We therefore affirm the decision of the trial court allowing the State to reprosecute the defendant for the attempted murder charge 6 and remand to the trial court to vacate the conviction upon the charge of aggravated battery and for further proceedings not inconsistent with this opinion.
1. Redman does not assert a separate and distinct double jeopardy argument pursuant to Article I, Section 14 of the Indiana Constitution.
2. The term “merger” is often used to describe the determination to forego sentencing with regard to an included offense in light of a conviction upon a greater offense. It may also be used to indicate that one conviction must be vacated as subsumed within another conviction. However, use of a “merger” solution in a particular instance may not avoid double jeopardy prohibitions.
3. A careful examination of the briefs in the original appeal reveals that Redman failed to raise the issue of double jeopardy.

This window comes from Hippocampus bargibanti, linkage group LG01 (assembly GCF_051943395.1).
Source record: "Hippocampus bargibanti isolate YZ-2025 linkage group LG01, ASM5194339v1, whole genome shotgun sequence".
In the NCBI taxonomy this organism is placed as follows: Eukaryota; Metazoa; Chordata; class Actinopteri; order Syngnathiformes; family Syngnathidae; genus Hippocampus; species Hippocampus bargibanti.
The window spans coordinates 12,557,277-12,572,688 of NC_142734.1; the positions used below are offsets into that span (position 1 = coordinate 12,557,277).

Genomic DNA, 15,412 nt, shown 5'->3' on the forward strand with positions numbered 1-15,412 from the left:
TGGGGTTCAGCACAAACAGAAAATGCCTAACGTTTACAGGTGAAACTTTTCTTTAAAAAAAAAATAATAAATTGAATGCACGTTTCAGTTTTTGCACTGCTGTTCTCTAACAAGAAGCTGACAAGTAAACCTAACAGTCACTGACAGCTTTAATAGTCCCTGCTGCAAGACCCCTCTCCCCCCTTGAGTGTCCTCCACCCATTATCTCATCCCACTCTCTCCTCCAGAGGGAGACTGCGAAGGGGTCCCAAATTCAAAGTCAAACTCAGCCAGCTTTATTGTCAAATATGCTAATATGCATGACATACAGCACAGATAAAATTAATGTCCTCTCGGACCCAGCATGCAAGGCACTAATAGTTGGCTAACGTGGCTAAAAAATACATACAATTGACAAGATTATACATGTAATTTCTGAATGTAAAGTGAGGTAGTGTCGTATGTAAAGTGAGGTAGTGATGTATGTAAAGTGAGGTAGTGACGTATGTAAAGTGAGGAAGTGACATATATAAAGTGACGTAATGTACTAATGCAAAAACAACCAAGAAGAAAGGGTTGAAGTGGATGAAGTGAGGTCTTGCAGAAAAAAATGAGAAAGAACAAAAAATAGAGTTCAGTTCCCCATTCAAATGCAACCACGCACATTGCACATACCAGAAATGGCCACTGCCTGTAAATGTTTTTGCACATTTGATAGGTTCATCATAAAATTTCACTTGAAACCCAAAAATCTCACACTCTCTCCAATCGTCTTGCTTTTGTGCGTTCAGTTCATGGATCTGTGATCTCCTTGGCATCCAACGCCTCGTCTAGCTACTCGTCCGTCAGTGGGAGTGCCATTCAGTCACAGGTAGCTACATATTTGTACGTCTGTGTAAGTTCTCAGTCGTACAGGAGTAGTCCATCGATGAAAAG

4. We note that if the greater offense is reversed for insufficiency of the evidence, this court need not require that the trial court vacate the conviction on the lesser offense because there is actually a failure of the State to prove its case, therefore resulting in an appellate acquittal upon the greater offense. With an acquittal on the greater offense and a conviction on the lesser, there is no double jeopardy conflict.
5. Of course, we recognize the possibility that our Supreme Court might choose to revisit Buie v. State (1994) Ind., 633 N.E.2d 250, and to re-examine the now apparent double jeopardy problems inherent in greater-included offense convictions and permissible retrials following appellate reversal.
6. And, therefore, the lesser included offense of aggravated battery.
FRIEDLANDER and KIRSCH, JJ., concur.
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Docket No: No. 52A02-9603-CR-162.
Decided: May 06, 1997
Court: Court of Appeals of Indiana.